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He was a leading artist of the Harlem Renaissance of the 1920s and 1930s (see African American art, §I, 2). He studied at the University of Nebraska and then in Paris with Charles Despiau and Othon Friesz (1925–31). Douglas was the earliest ...

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Revised and updated by Margaret Barlow

African American sculptor. Her long career anticipated and included the period of the Harlem Renaissance of the 1920s and early 1930s (see African American art, §I, 2). Born Meta Vaux Warrick, she studied at the Pennsylvania Museum and School for Industrial Art, Philadelphia, from ...

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Theresa Leininger-Miller

Resurgence in black culture, also called the New Negro Movement, which took place in the 1920s and early 1930s, primarily in Harlem, a neighborhood of the New York City borough of Manhattan, but also in major cities throughout the USA, such as Chicago, Detroit, St Louis, Philadelphia, Cleveland, Boston, Atlanta, and Washington, DC, as well as in the Caribbean and in Paris. Better known as a literary movement because of the publication of twenty-six novels, ten volumes of poetry, five Broadway plays and countless essays and short stories, the Harlem Renaissance (a term that historian John Hope Franklin coined in ...

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Gordon Campbell

American furniture-maker. His workshop in Newark (New Jersey) was active from 1836 to 1890. He specialized in furniture in the Renaissance Revival style (e.g. armchairs, 1868–70; New York, Met. and Brooklyn Mus.).

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Richard Wollheim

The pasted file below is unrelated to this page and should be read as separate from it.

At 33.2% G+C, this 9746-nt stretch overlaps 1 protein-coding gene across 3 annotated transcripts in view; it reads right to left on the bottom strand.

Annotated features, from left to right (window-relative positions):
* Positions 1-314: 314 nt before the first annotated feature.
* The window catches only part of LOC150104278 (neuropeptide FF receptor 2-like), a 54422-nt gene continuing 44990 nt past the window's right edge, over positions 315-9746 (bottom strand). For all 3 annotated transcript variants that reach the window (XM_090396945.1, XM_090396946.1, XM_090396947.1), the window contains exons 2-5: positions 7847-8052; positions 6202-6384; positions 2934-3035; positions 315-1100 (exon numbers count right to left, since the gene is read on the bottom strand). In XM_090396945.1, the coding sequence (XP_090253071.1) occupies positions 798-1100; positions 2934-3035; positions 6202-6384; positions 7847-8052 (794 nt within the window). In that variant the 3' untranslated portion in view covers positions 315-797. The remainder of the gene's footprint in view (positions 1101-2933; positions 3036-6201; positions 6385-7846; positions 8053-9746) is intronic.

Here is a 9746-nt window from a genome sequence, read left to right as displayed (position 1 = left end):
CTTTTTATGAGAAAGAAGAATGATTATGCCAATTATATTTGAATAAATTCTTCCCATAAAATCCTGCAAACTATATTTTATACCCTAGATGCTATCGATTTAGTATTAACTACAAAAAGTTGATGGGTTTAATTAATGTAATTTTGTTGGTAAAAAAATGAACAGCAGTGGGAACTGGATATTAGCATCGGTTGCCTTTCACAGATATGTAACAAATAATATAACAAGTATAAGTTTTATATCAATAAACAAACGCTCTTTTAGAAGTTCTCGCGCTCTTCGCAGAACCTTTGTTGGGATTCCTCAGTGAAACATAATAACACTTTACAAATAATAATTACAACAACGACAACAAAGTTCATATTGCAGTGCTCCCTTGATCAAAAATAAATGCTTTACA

American art historian and psychoanalyst of Austrian birth. He was a student of Julius von Schlosser at the University of Vienna and joined the staff of the Kunsthistorisches Museum, Vienna, as a curator of sculpture and applied arts. He became a leading authority on late medieval and Renaissance goldsmith work and engraved gems, and produced ...

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Laurence B. Kanter and Patrick Le Chanu

American family of bankers and collectors. Philip Lehman (b New York, 9 Nov 1861; d New York, 21 March 1947) was director of Lehman Brothers, an investment banking firm, and initially began collecting early Italian Renaissance paintings. His purchases were particularly extensive between ...

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Edith W. Kirsch

American art historian. He was educated at the universities of Princeton (BA) and New York (MA, PhD), lecturing at the latter from 1931 to 1933. He subsequently became Lecturer and finally Professor of Fine Arts and Archaeology at Columbia University (1934–53); Professor as well as Curator of Paintings at the Fogg Museum, Harvard University (...

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Michael Podro and Margaret Barlow

German art historian, active in the USA. He wrote primarily on late medieval and Renaissance art in northern Europe and Italy, mostly, but by no means exclusively, on painting.

Panofsky’s doctoral dissertation (1915) was on the relation of Dürer’s theory of art to that in Renaissance Italy; in ...

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S. J. Vernoit

American psychiatrist and collector. He began to collect art after graduating from medical school and during the 1940s sought medieval and early Renaissance paintings as well as Impressionist and Post-Impressionist works. He also actively supported contemporary American painters. In 1950 he began to collect Asian art. At first interested in Chinese ceramics, he later turned also to Chinese bronzes, jades and sculptures, as well as to Near Eastern and Indian sculptures and paintings. He bequeathed a vast proportion of his Asian collections to the ...

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Jennifer Wingate

American sculptor, active also in France. Scudder developed a lively style influenced by antique and Renaissance statuary as well as by the animated figurative work of Frederick William MacMonnies . The carefree spirit of her sculpture suited the tastes of wealthy Americans who ordered her bronzes for the grounds of their country estates, and her fountains helped garden sculpture achieve a new level of prestige. She had one of the most successful careers of any woman artist of the early 20th century....